Monday, May 11, 2015

Foundation in TESL: FAQ

My application results, a year ago.

I've been getting a lot of questions regarding my experience in the Foundation in TESL (Asasi TESL) programme. Therefore, I thought I'd share them and answer the frequently asked questions here in one blog post. I hope this will come in handy for the future students who are considering Foundations in TESL.

First off, to clarify, I am a "graduate" of Foundation in TESL from UiTM Kuantan batch 2014/15. I am not planning to continue my degree in TESL because I am not interested in the education field. The following answers are purely from my own perspective and I am in no way promoting either TESL or UiTM to be your course and university of choice.

What is TESL?

Now before we can talk about the details of Foundation in TESL, you need to know what TESL is. TESL is an acronym for Teaching English as a Second Language. It is not the same as TESOL (Teaching English to Speakers of another Language) and TEFL (Teaching English as a Foreign Language). TESL is usually taught in countries where English is not the first language but it is a dominant language and is used often. For example here in Malaysia, we may have Malay, Chinese or Tamil as our first language but at the same time we are capable of communicating and understanding English.

TESL is aimed to produce educators who will be teaching English in the primary, secondary or tertiary level. Although people will tell you that you don't necessarily need to be an educator, but this is the main objective of TESL (more on other options later). TESL programmes start as early as foundations and can be extended to PhD levels.

What are the requirements?

Requirements to enter TESL differs from uni to uni (or colleges), so I will take the ones that are needed for Foundation in TESL in UiTM.

  • Minimum 5 credit (C) of subjects including Bahasa Malaysia.
  • Minimum of A- in English.
  • Credit (C) in Maths or Addmaths.
  • Pass the written test and interview (if called).

Another thing I would personally add is the basic ability and interest in English. TESL is not for those who want a "start over" in learning the language. You will not be learning the basics like you did in primary and secondary school. The subjects are more in depth and intensive, so I suggest you brush up on your skills before entering. Interest or passion in learning and teaching the language is also important as it is not for those who think to take it because it "sounds easy".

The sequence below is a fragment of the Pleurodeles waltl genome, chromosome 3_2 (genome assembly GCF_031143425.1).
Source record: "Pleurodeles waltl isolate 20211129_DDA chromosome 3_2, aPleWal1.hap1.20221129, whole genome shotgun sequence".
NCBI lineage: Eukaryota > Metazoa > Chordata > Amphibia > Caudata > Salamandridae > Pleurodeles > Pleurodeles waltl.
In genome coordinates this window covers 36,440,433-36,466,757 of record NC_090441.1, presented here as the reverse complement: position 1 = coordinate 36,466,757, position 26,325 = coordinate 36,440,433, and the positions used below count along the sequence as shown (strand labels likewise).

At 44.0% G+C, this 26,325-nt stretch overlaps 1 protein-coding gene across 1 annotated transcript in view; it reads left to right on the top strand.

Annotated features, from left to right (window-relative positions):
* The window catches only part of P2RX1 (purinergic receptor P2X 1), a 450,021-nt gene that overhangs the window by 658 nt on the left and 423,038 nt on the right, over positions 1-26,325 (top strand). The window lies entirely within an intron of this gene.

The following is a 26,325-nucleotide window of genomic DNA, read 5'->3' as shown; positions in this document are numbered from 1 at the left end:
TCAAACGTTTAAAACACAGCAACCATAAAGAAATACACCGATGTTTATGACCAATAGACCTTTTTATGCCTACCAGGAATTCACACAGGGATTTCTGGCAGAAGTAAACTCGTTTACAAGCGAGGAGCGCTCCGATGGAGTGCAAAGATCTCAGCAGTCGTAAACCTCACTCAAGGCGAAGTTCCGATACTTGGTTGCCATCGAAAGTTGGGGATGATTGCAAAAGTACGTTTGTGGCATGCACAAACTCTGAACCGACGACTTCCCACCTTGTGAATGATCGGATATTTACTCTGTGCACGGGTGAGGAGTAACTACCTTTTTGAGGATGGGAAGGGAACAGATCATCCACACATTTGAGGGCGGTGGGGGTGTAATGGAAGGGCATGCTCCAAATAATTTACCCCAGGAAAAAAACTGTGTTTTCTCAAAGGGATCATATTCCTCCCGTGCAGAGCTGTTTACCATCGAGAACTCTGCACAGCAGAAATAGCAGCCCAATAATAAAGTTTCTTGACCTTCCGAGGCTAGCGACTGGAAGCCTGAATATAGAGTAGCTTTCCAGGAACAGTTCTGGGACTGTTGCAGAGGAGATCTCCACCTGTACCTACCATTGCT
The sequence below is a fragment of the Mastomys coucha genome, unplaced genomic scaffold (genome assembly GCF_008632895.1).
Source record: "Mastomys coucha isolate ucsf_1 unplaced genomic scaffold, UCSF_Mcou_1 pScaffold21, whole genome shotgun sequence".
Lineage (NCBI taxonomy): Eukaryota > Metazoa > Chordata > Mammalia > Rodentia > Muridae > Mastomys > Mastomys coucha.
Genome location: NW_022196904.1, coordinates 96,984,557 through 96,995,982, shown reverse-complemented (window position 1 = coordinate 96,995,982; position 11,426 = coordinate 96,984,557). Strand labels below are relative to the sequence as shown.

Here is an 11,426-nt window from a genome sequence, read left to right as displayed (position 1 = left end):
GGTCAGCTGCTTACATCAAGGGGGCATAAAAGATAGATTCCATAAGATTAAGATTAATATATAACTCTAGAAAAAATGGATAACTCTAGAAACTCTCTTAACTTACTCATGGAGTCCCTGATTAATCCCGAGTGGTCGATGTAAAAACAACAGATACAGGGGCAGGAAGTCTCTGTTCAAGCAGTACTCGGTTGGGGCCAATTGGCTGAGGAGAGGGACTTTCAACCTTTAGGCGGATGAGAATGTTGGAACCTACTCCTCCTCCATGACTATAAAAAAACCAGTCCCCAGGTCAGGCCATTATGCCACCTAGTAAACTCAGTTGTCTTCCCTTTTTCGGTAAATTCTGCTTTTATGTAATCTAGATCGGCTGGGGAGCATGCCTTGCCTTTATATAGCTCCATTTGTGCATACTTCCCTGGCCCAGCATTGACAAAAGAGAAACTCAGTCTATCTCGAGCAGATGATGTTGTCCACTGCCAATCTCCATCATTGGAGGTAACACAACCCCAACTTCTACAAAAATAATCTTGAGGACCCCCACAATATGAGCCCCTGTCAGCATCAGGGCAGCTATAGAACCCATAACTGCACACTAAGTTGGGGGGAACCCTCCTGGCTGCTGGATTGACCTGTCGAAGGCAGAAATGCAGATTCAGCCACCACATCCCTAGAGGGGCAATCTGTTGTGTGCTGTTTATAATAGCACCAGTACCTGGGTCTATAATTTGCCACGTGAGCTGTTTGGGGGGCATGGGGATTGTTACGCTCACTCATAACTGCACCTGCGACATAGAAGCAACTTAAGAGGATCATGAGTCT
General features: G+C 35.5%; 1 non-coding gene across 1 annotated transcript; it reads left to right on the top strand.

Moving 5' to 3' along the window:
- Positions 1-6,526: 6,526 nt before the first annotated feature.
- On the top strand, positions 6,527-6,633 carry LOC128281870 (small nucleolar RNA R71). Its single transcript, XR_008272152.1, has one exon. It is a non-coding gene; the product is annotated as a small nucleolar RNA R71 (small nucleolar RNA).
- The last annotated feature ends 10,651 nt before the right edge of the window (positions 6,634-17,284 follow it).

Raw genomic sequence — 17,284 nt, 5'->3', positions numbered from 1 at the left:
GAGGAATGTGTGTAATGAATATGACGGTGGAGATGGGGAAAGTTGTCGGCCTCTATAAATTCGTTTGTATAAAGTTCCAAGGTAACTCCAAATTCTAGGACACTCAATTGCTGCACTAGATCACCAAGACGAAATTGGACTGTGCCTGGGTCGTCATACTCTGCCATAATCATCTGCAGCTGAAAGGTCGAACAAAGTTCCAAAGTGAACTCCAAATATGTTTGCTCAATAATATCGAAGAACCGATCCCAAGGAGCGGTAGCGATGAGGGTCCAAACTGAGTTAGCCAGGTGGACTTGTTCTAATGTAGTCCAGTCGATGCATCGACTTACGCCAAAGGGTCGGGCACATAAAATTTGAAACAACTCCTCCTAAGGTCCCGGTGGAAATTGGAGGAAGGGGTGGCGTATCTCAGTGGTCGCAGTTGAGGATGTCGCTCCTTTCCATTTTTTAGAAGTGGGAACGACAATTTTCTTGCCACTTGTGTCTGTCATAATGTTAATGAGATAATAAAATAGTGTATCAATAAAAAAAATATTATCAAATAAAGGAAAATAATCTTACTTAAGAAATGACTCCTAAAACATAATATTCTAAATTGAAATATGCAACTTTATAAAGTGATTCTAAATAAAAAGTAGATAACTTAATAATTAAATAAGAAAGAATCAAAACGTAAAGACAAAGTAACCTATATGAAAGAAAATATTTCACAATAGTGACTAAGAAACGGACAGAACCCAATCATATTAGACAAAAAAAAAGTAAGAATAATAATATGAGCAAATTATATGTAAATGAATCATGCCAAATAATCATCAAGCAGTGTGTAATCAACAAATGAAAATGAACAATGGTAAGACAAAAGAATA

Where can I study TESL in Malaysia?

You're in luck. Due to the increasing demand of proficient English teachers, a lot of public universities and private collages provide TESL in their list of courses. I cannot list all of them, but from the top of my head I can say UiTM, UM, UPSI, UPM, USM, UTM, UMS and UKM as a few, though most of these are in degree.

I suggest you check out Afterschool.my, a website that provides a lot of details in where and what you could further your studies in.

Job opportunities.

Once you've finished your studies in TESL (be it in Degree, Masters or PhD), your main option is of course in the education field. These can be jobs such as:

  • Teachers.
  • Lecturers.
  • Corporate educators.
  • Tuition teachers.
  • Administrator position in the higher education field.
  • Developers of education mediums such as books, audio CDs, etc.
  • Roles in the Ministry of Education.

There are other options for those who are less interested in the education field and these jobs are more into the mass communications and artistic fields such as journalism, media marketing, writers, etc.

What are the differences in TESL and other English courses?